By Samantha Pak
NORTHWEST ASIAN WEEKLY
By Vichet Chum
Quill Tree Books, 2023
After a video of herself performing slam poetry goes viral, Soma Kear’s life becomes a lot (even more than it already was). Her dad’s been deported back to Cambodia and her mother has traveled there to help him with the adjustment. Meanwhile, Soma’s sister Dahvy’s wedding is quickly approaching and both sisters are stressed out amid the preparations—not to mention being worried whether their parents will make it back to Lowell, Massachusetts in time for the big day.
And now that she’s become somewhat of an internet sensation, Soma is considering entering her school’s spoken word contest. Her rhymes are how she makes sense of the world and Soma doesn’t know if she’s ready to share this with the rest of the world.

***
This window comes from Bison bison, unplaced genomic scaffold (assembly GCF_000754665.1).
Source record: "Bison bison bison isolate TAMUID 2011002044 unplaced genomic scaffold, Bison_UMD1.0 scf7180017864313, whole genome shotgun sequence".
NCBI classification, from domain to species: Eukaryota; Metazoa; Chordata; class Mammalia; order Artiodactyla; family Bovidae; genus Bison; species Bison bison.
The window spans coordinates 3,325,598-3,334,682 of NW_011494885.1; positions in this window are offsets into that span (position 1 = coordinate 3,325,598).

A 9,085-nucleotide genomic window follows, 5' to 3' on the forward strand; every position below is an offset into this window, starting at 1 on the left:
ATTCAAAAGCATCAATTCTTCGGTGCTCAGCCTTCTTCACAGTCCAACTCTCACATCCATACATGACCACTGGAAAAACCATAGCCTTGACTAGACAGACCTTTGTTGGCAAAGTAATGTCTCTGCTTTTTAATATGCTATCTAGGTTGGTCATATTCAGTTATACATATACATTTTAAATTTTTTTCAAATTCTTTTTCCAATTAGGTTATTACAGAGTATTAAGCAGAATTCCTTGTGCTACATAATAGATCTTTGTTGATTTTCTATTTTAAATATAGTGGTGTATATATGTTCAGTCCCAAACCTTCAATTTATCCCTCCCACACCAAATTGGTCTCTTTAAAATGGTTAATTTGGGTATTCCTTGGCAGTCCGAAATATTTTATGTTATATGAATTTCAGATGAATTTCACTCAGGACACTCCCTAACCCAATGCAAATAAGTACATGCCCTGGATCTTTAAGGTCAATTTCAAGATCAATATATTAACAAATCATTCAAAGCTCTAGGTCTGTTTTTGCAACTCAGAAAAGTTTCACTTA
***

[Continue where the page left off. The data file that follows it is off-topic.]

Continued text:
“Kween” is a story I would have wanted growing up. It follows a Cambodian American teenager trying to figure out her life. She goes through things most teens experience: first crushes, nagging teachers, bickering with your sibling. But some of her issues are also specifically Cambodian: the details of her sister’s wedding, her father’s deportation (a very real thing that is happening in our community).
This is also one of the rare stories out there that isn’t directly about the Khmer Rouge, a rarity among the already small number of Cambodian diasporic books on the shelf. And while there is trauma—Soma’s family has been separated after all—Chum does a great job of balancing that with humor and lightheartedness.